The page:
Top 5 Paying Schemes in transport business: Should you pay your subcontractor for drinking coffee ?

Posted by Bart Gadeyne on 20/01/2017

We have come across a wide range of paying schemes for subcontractors during our route optimization implementations. And each of these schemes have a significant impact on performance and cost. Therefore, it will come as no suprise that companies are struggling with choosing the most advantageous paying scheme for their type of business.

Below you'll find the most-used paying schemes, together with their pros and cons. These insights allow you to influence your subcontractor cost and performance.

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Paying Scheme 1 : Fixed €/day

Incentive Pay Scheme PRO Fairness:
The subcontractor is happy with his fixed income. No worries about fluctuating turnover.

 

 

Incentive Pay Scheme CON Performance:
The subco has no incentive to increase his performance. Typically we see that the duration of trips with a fixed €/day are far shorter than trips with a variable incentive like €/km or €/stop.
 

Incentive Pay Scheme CON Performance:
Typically these subcontractors have a fixed region in which they operate. 
This increases the chance on inefficiencies. Daily (regional) demand fluctuates, resulting in fluctuating truck fill rates.

  Incentive Pay Scheme CON Fairness:
The trip distance and duration vary per subco, while everyone is paid the same fee.
 
Incentive Pay Scheme CON Performance:
The subco has no incentive to deliver all orders. Sometimes orders are undelivered, because the subco did not have enough time or had too many coffee stops


 

Paying Scheme 2 : >€/km

   Incentive Pay Scheme PRO Performance:
The subco gets rewarded for higher performance. Drinking coffee at every stop, is not an option.

 

Incentive Pay Scheme CON Fairness:
Some stops are more time intensive than others. The subcontractor is not compensated for stops that require a longer location stop time.
  Incentive Pay Scheme CON Monitoring:
How can a transport company monitor the travelled distance of his subco (without track and trace)? Inefficient route planning by the subco results in a higher bill for the transport company.  


 

Paying Scheme 3 : €/hour 

Incentive Pay Scheme PRO Performance:
The subco has an incentive to work longer.

 

Incentive Pay Scheme CON Monitoring:
How can a transport company monitor the performed working hours of his subcontractor? Drinking coffee is paid too.


 

Paying Scheme 4 : €/stop

Incentive Pay Scheme PRO Performance:
Strong incentive to perform. Trips with a €/km are far most time extensive than trips with a fixed €/trip. The subco understands that he is able to increase his turnover, through route optimization. So no time for coffee.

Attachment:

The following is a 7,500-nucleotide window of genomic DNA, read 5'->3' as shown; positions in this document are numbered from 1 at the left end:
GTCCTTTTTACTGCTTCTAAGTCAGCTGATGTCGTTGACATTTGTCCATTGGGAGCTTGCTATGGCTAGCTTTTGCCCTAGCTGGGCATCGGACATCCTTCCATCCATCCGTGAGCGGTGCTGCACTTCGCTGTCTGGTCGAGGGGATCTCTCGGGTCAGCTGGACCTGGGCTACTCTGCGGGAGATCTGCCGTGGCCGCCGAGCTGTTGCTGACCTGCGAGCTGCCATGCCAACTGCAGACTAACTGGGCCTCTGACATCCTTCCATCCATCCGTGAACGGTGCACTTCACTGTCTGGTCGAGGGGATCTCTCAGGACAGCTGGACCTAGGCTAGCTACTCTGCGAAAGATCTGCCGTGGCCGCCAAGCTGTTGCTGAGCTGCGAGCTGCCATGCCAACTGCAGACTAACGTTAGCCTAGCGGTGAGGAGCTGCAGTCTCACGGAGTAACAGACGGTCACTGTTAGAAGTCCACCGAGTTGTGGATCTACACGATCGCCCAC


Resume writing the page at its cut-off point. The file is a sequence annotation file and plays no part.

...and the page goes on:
Incentive Pay Scheme CON Fairness: 

Some clients demand a longer location stop time than others. 

 

 

Incentive Pay Scheme CON Fairness:

Some clients are located further than others. The subcontractors will prefer routes "close to the distribution center".



Paying Scheme 5 : Starting fee

Variable fixed fee per route. The fee is based on €/km x distance from depot (the farthest point in the route).

Incentive Pay Scheme PRO Fairness:
The trip distance varies per subcontractor. An equal fixed pay for everyone would be unfair
Incentive Pay Scheme CON Performance:
The subcontractor has no benefit to increase his performance. Fill rates can be low. No cost influence for coffee stops  ( only adds time to the route). 


 

5 controlled steps towards transportation excellence 

From our extensive experience in coping with this complexity during route optimization challenges, we distilled these controlled steps towards transportation excellence.

  1. Enhance fairness by using a combination of fixed & variable incentives. 

  2. Monitor trip data of your subcontractors     
    a. Reconstruct every route and its cost    
    b. Compare these reconstruction details to the data of your subcontractors
    c. Highlight the largest deviations and ask your subcontractor for an explanation

  3. Optimize your route planning (user our free trial option) ! Route optimization assures that the subcontractor avoids inefficiencies.
  4. Change towards a system of pre-invoicing   
    a. Invoice the cost of the optimized routes to the subcontractor
    b
    . Accompany the invoice with a full detail list (distance, time, stops,...)  

  5. Transparency and communication to continuously work on a win-win relationship between you and your subcontractor towards the common goal, satisfied customers. 

These steps will help you achieve more efficiency and save costs. We are passionate about optimization and reducing logistic costs, so if you have any questions - let us know

 

Topics: Partners & Outsourcing

Bart Gadeyne

Written by Bart Gadeyne

Logistic Optimization Expert at Conundra.